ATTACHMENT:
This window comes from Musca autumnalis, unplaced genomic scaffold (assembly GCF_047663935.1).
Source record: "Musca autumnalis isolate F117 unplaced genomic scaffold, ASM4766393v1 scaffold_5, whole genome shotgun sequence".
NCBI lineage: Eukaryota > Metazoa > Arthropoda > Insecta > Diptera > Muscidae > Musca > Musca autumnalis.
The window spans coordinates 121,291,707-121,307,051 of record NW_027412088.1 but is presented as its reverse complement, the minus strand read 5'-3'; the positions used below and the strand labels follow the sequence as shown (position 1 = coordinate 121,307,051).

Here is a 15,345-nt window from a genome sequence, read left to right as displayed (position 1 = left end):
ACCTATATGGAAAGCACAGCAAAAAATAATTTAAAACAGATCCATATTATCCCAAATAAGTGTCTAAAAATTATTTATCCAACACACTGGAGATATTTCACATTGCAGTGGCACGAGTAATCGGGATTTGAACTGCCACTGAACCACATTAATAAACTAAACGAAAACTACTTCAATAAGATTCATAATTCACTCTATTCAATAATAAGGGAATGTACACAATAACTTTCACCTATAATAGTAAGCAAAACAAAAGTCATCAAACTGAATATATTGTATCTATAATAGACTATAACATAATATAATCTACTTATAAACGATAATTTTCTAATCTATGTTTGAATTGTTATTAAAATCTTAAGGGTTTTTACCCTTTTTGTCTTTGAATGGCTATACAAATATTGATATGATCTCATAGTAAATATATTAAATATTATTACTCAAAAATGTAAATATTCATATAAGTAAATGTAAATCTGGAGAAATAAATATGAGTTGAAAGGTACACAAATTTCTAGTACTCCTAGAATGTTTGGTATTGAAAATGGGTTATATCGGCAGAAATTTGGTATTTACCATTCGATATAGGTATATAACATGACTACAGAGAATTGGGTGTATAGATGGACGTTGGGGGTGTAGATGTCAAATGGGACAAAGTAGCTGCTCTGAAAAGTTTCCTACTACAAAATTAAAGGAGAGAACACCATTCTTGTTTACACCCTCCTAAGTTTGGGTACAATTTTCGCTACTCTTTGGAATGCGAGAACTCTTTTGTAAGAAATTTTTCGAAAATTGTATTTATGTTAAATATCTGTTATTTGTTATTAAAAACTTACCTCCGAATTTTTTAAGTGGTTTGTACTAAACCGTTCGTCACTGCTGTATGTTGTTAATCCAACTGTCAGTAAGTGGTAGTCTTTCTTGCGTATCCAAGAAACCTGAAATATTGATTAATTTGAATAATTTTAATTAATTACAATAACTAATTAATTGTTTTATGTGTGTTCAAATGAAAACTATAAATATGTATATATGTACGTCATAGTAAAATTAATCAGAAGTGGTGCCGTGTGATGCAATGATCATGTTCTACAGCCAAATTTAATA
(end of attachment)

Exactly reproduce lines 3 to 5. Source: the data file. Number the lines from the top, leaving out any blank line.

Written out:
NCBI lineage: Eukaryota > Metazoa > Arthropoda > Insecta > Diptera > Muscidae > Musca > Musca autumnalis.
The window spans coordinates 121,291,707-121,307,051 of record NW_027412088.1 but is presented as its reverse complement, the minus strand read 5'-3'; the positions used below and the strand labels follow the sequence as shown (position 1 = coordinate 121,307,051).

Here is a 15,345-nt window from a genome sequence, read left to right as displayed (position 1 = left end):